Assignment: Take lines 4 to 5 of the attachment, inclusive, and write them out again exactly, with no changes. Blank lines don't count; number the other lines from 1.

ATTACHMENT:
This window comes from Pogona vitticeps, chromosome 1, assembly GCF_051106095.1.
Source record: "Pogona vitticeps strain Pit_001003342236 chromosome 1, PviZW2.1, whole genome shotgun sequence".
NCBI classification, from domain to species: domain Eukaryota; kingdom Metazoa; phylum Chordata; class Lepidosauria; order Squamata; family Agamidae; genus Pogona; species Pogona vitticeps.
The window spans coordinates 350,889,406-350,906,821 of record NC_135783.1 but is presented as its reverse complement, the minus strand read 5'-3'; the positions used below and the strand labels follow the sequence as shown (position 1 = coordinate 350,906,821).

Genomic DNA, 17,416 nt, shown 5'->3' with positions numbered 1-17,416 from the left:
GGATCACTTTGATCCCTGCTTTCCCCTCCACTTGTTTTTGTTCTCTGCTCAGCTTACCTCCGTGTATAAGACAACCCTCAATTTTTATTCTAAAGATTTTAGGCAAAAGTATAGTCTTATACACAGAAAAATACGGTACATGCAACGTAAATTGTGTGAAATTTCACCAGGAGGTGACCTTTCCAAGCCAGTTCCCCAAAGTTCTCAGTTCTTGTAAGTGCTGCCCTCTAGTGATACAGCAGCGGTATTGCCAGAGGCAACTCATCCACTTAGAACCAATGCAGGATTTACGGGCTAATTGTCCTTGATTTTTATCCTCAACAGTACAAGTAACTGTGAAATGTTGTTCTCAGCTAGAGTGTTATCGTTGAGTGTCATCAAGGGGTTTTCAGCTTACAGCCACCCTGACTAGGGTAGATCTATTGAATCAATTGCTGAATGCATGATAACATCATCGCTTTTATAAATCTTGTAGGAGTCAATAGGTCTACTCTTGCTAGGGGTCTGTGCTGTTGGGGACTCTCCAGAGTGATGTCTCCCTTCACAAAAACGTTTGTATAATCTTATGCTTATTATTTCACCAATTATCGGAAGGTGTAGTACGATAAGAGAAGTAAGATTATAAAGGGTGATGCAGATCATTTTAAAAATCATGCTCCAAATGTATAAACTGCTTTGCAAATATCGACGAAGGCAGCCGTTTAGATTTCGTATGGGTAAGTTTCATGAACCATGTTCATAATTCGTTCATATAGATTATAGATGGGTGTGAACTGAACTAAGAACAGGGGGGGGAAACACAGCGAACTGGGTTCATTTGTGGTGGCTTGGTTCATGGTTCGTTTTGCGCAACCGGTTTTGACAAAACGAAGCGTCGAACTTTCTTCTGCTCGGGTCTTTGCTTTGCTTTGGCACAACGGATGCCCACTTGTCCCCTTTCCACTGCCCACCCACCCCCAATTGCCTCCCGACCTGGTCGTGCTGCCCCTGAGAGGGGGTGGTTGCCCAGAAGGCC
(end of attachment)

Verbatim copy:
The window spans coordinates 350,889,406-350,906,821 of record NC_135783.1 but is presented as its reverse complement, the minus strand read 5'-3'; the positions used below and the strand labels follow the sequence as shown (position 1 = coordinate 350,906,821).

Genomic DNA, 17,416 nt, shown 5'->3' with positions numbered 1-17,416 from the left: